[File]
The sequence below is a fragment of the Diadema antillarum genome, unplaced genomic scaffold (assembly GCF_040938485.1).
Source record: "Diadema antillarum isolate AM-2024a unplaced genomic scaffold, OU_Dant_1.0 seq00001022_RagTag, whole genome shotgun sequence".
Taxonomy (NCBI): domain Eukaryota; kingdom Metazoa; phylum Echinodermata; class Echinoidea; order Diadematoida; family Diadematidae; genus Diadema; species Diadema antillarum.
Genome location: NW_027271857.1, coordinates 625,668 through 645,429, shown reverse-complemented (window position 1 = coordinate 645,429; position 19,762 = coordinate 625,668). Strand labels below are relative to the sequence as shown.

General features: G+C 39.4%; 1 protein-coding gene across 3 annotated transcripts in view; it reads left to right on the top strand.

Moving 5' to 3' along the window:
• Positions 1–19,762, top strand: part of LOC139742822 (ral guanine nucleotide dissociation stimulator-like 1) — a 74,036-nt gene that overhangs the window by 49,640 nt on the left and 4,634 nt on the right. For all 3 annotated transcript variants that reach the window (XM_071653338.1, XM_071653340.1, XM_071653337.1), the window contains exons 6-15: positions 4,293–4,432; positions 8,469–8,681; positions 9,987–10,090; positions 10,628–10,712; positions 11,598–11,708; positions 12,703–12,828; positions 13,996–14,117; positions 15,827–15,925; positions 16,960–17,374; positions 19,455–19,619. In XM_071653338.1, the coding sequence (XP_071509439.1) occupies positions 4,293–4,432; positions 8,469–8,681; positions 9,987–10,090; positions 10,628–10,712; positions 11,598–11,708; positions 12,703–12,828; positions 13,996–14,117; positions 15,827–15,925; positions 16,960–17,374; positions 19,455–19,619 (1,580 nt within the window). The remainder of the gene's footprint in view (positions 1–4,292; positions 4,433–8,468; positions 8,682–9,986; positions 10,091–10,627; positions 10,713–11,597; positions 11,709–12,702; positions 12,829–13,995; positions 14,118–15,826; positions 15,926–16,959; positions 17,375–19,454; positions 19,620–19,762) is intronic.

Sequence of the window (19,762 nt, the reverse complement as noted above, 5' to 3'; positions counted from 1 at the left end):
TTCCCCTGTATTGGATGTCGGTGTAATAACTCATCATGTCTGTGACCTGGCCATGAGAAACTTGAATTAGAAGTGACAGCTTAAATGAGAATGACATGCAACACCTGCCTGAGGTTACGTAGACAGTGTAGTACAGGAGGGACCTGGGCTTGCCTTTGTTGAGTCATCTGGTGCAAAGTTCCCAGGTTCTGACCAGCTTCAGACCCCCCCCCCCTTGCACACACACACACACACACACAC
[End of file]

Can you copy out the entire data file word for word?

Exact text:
The sequence below is a fragment of the Diadema antillarum genome, unplaced genomic scaffold (assembly GCF_040938485.1).
Source record: "Diadema antillarum isolate AM-2024a unplaced genomic scaffold, OU_Dant_1.0 seq00001022_RagTag, whole genome shotgun sequence".
Taxonomy (NCBI): domain Eukaryota; kingdom Metazoa; phylum Echinodermata; class Echinoidea; order Diadematoida; family Diadematidae; genus Diadema; species Diadema antillarum.
Genome location: NW_027271857.1, coordinates 625,668 through 645,429, shown reverse-complemented (window position 1 = coordinate 645,429; position 19,762 = coordinate 625,668). Strand labels below are relative to the sequence as shown.

General features: G+C 39.4%; 1 protein-coding gene across 3 annotated transcripts in view; it reads left to right on the top strand.

Moving 5' to 3' along the window:
• Positions 1–19,762, top strand: part of LOC139742822 (ral guanine nucleotide dissociation stimulator-like 1) — a 74,036-nt gene that overhangs the window by 49,640 nt on the left and 4,634 nt on the right. For all 3 annotated transcript variants that reach the window (XM_071653338.1, XM_071653340.1, XM_071653337.1), the window contains exons 6-15: positions 4,293–4,432; positions 8,469–8,681; positions 9,987–10,090; positions 10,628–10,712; positions 11,598–11,708; positions 12,703–12,828; positions 13,996–14,117; positions 15,827–15,925; positions 16,960–17,374; positions 19,455–19,619. In XM_071653338.1, the coding sequence (XP_071509439.1) occupies positions 4,293–4,432; positions 8,469–8,681; positions 9,987–10,090; positions 10,628–10,712; positions 11,598–11,708; positions 12,703–12,828; positions 13,996–14,117; positions 15,827–15,925; positions 16,960–17,374; positions 19,455–19,619 (1,580 nt within the window). The remainder of the gene's footprint in view (positions 1–4,292; positions 4,433–8,468; positions 8,682–9,986; positions 10,091–10,627; positions 10,713–11,597; positions 11,709–12,702; positions 12,829–13,995; positions 14,118–15,826; positions 15,926–16,959; positions 17,375–19,454; positions 19,620–19,762) is intronic.

Sequence of the window (19,762 nt, the reverse complement as noted above, 5' to 3'; positions counted from 1 at the left end):
TTCCCCTGTATTGGATGTCGGTGTAATAACTCATCATGTCTGTGACCTGGCCATGAGAAACTTGAATTAGAAGTGACAGCTTAAATGAGAATGACATGCAACACCTGCCTGAGGTTACGTAGACAGTGTAGTACAGGAGGGACCTGGGCTTGCCTTTGTTGAGTCATCTGGTGCAAAGTTCCCAGGTTCTGACCAGCTTCAGACCCCCCCCCCCTTGCACACACACACACACACACACAC